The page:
Kanazawa, a historic castle town that rivals Kyoto and Tokyo in their cultural achievements, lies in the Hokuriku area of Japan. It served as the seat of the Maeda Clan in the Edo Period, and survived the air raids in World War Two, to become a popular tourist destination today. Explore the town to experience the atmosphere of old Japan, and browse through its offerings of traditional crafts, museums, temples, samurai and geisha districts and its beautiful Kenroku-en Garden.
The Kenroku-en has the distinction of being one of the three best landscaped gardens in Japan. This Edo Period garden was developed by the then ruling Maeda family over almost 170 years. If you’re in the mood for a peaceful stroll, then walk through its picturesque pathways, passing quaint teahouses, stone bridges, and immaculate lawns. The seasonal blooms change the appearance of the garden each season. In winter, the yukitsuri ropes are arranged around the trees from the top to the base to protect them from snow. They also lend an ethereal beauty when the garden is illuminated at night.
If you cross the Ishikawa Bridge from the Kenroku-en Garden, you’ll walk right into the Maeda Clan’s Kanazawa Castle. While most of it was burnt and rebuilt, the imposing Ishikawa Gate and Sanjikken Nagaya, the samurai warehouse, are the original, surviving sections of the castle, and its historic legacies. Spring is a good time to visit Kanazawa, for the delightful atmosphere of the cherry trees. Planted all along the castle walls, and in abundance in the Kenroku-en, they attract people with their gentle colours and mild fragrance.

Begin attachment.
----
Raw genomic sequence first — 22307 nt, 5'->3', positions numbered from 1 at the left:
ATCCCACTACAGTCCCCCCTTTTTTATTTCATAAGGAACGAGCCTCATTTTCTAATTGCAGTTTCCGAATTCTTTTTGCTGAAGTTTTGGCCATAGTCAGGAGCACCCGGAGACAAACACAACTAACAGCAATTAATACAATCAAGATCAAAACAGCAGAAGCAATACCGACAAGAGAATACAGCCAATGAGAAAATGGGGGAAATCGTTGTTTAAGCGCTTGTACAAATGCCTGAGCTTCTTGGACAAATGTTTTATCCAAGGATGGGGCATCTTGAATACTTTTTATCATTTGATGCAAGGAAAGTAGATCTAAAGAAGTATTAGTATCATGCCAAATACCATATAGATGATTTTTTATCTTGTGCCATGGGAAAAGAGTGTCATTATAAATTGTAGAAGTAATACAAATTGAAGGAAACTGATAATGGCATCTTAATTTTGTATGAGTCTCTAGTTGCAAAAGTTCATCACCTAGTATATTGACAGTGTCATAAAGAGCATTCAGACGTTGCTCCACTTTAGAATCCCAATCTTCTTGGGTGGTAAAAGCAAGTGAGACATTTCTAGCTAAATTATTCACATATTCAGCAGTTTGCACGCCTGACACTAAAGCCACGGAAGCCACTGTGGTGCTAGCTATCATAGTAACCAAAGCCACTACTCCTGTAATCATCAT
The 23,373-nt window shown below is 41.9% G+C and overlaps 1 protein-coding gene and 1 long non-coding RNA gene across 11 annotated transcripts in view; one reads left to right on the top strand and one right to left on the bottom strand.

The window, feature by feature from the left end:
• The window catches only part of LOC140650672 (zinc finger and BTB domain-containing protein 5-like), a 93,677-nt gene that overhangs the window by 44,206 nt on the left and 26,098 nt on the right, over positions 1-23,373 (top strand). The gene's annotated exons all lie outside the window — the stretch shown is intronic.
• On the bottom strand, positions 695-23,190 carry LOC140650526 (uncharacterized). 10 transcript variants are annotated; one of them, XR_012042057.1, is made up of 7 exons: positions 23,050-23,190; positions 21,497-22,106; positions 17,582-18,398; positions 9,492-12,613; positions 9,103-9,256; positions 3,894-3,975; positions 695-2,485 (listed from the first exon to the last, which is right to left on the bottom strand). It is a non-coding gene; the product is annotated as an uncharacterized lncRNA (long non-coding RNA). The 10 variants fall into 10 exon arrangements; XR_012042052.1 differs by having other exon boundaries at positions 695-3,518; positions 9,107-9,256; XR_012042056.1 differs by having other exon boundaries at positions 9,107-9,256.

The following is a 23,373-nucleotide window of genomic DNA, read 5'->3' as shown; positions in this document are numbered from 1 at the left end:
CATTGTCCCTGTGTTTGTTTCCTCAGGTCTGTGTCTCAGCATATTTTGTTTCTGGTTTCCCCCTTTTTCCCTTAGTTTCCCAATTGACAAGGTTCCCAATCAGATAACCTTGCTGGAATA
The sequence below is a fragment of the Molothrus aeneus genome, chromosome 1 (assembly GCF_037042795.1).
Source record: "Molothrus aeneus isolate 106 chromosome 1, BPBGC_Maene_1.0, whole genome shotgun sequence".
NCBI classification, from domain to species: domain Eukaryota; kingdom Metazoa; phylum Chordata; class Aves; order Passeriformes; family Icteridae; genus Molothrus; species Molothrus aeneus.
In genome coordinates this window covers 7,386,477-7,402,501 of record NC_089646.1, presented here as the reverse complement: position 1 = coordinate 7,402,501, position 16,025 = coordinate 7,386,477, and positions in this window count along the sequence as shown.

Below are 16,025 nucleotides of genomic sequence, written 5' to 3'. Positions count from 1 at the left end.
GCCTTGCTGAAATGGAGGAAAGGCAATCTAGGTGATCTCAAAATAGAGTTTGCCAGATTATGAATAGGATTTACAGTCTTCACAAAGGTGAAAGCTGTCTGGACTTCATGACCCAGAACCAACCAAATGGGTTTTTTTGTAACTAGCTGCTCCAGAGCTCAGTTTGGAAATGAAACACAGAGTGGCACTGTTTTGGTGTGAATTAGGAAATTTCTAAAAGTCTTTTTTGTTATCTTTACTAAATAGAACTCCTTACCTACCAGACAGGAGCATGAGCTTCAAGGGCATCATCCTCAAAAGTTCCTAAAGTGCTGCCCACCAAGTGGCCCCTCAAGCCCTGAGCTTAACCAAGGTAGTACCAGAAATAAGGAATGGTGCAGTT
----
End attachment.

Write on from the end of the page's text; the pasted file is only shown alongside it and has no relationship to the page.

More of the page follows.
You’ll also find numerous temples and shrines in Kanazawa. The Ishiura Shrine, claimed to have been built in the 8th century, is the oldest shrine here. It lies in the centre of the town, surrounded by over 200 trees, thereby being designated as a Preserved Forest in 1983. Don’t miss the 18th century Kanazawa Shrine, from which the town derives its name, or the Myoryuji Temple, a Buddhist sanctuary nicknamed the “Ninja Temple”.
To soak in some more history, visit the Higashi Chayagai, a short walk from the Castle Park. You’ll find well-preserved geisha houses that have been converted into teahouses or restaurants. Browse through gold products, hand-painted ceramics and hand-dyed silks, among other luxury souvenirs. Carry on to the less crowded and beautiful Kazuemachi Chayagai. You could also explore the peaceful Nagamachi Samurai District where samurai families once lived.
If you’ve travelled to Kanazawa, you must journey beyond to the irresistibly beautiful Noto Peninsula. With unparalleled sights that include the scenic ocean, small fishing villages, and abundant nature, it beckons with its endless offerings of visual beauty, and fresh food. Explore the land on your bicycles, go camping, or simply relax in a hot spring. It’s just a short bus ride from Kanazawa. So go on, explore the offerings of an ancient land, and discover its myriad historic, cultural and natural treasures.
If you are planning a trip to Kanazawa and the Noto Peninsula, do not hesitate to contact your luxury travel designer Mr. Isao Numano.